What is plastic?
Where does plastic come from?
How did we get so many plastic items in our lives without really trying?
What happens to plastics after we put them into a recycling bin?
Does plastic actually get recycled after it's picked up curbside?
How much of the plastic that the typical American discards is ending up in the ocean?
Should we stop using plastic shopping bags?
Is there a future for plastic in a sustainable world?
To explore the answers to these questions, the book is organized into separate chapters about eight common, everyday, relatively non-durable objects that are commonly made from plastic, including the comb, the stackable cafe chair, the Frisbee, the intravenous solution bag, the disposable lighter, the grocery bag, the soda pop bottle and the credit card.
Two of my favorite factoids in the book were:
In the 19th century plastics were actively promoted as a way to replace ivory from elephant tusks for use in billard balls and to replace hair comb materials that were coming from hawksbill turtle shells.
The rapid growth of plastics after World War II had a lot to do with their utility as a way to use the ever-increasing stream of petroleum refining by-products.
Overall it thought that the Pro's of this book were:
It's a good historical overview of plastic
The author acknowledges the paradoxes of the plastic industry
There is a good chapter explaining what the recycling numbers on plastic products indicate and where they came from
And there's an excellent notes section at the back of the book
And I thought the Con's of this book were:
No durable plastic items were examined
No full-scale solutions for the paradoxes of our huge reliance on non-durable plastic products were identified or examined
This is a riveting and easy to read look at a difficult topic for today's modern times. Now, we just need it to be made into one of those 1.5 hour documentaries!
Freinkel's book is packed with information on plastic: its history, chemistry, manufacturing, uses and disposal. Most of all the book tells how plastic has changed our lives -- from the first toy a baby plays with to the IV bag providing succor to the dying elderly. Plastic has not only provided us with things, it has changed our relationship to those things. Freinkel reminds us that we had to learn to throw plastic cups away. Plastic has turned us into the disposable society. It has pervaded our lives.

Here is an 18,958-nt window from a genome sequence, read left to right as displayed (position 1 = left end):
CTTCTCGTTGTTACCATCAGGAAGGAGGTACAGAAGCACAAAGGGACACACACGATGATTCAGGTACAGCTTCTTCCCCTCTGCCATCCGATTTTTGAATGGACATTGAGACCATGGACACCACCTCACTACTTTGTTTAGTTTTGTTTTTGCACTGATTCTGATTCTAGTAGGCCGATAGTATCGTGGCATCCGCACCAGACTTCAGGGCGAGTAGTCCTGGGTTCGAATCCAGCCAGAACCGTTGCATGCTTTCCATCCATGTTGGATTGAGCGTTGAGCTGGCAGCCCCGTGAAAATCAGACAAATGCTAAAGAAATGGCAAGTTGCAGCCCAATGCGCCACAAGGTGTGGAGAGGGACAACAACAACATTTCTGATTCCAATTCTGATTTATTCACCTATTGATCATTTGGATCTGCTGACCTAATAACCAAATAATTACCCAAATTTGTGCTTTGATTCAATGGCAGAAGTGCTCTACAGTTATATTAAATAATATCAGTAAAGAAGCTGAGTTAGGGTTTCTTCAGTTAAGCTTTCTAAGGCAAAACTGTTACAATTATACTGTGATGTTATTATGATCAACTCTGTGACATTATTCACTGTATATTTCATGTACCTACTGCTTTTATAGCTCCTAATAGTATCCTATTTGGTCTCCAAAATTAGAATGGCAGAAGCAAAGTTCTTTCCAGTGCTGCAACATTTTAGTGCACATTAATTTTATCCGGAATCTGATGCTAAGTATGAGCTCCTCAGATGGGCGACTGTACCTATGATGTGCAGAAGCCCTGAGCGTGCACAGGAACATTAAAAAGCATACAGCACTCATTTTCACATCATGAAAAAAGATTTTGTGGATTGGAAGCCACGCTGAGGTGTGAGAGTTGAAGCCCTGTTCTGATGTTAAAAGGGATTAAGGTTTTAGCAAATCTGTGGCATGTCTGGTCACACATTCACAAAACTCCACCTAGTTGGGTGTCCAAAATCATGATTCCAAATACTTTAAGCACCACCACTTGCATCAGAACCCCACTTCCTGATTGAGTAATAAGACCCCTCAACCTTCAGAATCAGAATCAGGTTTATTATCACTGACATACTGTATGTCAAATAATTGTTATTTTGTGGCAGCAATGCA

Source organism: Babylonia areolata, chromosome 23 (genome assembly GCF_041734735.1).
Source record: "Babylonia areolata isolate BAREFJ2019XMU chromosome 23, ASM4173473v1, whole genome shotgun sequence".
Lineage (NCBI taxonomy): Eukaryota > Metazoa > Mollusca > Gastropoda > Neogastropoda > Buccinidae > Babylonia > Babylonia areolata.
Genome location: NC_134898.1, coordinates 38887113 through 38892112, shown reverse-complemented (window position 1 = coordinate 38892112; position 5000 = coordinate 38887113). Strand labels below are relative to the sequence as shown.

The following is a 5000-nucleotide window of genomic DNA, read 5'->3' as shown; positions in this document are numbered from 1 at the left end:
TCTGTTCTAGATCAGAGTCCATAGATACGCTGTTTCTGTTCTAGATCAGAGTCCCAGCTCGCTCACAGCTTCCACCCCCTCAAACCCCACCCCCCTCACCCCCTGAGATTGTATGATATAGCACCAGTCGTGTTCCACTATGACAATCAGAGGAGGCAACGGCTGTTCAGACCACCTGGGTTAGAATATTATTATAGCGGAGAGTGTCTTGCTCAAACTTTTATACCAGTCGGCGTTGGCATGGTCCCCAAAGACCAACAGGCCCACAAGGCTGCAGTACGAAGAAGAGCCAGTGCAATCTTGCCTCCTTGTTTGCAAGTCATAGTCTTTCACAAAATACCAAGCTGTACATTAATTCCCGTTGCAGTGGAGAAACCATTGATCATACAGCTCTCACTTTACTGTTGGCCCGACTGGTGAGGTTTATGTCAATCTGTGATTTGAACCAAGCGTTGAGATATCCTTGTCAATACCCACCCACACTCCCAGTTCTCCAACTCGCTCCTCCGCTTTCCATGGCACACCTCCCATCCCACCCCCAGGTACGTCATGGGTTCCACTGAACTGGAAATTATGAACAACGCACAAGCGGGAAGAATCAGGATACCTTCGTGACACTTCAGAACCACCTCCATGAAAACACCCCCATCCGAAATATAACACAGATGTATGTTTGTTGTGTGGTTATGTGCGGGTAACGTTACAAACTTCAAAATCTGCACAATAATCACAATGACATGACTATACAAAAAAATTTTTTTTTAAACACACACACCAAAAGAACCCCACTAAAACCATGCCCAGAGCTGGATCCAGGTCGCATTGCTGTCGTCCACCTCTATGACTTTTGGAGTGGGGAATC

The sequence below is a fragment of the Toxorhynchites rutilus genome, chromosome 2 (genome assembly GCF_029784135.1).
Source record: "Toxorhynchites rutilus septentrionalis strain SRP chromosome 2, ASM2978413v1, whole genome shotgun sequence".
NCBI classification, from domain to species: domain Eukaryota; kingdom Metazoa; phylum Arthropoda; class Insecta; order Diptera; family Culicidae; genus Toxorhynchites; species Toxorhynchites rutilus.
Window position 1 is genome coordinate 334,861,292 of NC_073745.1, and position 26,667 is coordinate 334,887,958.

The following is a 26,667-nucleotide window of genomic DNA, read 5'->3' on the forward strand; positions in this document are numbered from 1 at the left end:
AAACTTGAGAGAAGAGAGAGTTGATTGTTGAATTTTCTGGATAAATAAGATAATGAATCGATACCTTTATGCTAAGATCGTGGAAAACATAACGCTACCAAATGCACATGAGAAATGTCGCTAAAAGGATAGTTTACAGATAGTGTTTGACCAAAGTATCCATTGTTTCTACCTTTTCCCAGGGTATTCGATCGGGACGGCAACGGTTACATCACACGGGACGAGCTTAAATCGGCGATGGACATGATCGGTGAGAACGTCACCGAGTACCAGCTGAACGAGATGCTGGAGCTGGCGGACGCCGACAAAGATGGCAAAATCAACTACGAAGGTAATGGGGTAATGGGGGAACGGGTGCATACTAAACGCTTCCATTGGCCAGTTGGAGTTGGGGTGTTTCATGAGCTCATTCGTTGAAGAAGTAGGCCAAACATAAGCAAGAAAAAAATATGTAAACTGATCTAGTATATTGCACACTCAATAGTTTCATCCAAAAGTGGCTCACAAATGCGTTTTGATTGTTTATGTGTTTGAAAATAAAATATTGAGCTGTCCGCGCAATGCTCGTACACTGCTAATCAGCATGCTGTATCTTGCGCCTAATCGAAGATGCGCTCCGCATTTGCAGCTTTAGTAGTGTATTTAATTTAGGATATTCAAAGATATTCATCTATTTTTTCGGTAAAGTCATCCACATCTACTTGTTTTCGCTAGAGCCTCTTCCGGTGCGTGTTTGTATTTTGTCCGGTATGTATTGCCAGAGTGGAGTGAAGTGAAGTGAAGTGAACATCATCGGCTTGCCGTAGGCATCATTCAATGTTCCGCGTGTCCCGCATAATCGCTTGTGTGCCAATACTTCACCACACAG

Plastic has also pervaded our environment. Traces of it are found in our blood, possibly causing early puberty in young girls and making other subtle changes. Plastic lighters, bottles, caps and other detritus bob around in the ocean for years. Plastic bags and cups skitter across the landscape and clog our storm sewers.
I was struck by the irony that plastic was developed as a way to use the byproducts of petroleum refining. What was once a waste became a useful product and is now a waste again.
Freinkel excels in her discussion of possible solutions to the physical, cultural and political barriers to solving the problem. She points out that although manufacturers promote recycling to help assuage our consciences when we buy plastic, recycling isn't easy. The plethora of different polymers, all requiring different recycling processes and the difficulty of separating the many products in the waste stream is a major problem. Then there's the cost of transporting the stuff to the recycler. I've always been proud of the recycling ethic in Seattle, my home town, but after reading "Plastic", I realize we can do that here because of location on the coast with inexpensive shipping to China. Farther inland, recycling is even more challenging.
The solution Freinkel pushes is Extended Producer Responsibility. We need to put the cost of disposal into the product.
"Plastic: A Toxic Love Story" is a fascinating book and a valuable resource for anyone interested in tackling this problem. Read it and act.
I appreciate that the author was, unlike many books about plastics, either all pro-plastic, or an environmental extremist. There are clearly both benefits and risks with plastics.
The book is organized around both facts and re-told stories of common plastic items. That organization makes it a bit easier to read what might otherwise be academic. I believe the author has really written this text for consumers. And for that purpose, it is perfectly written.
Everyone should read this book because it will heighten your awareness and knowledge of different kinds of plastics and their benefits and drawbacks.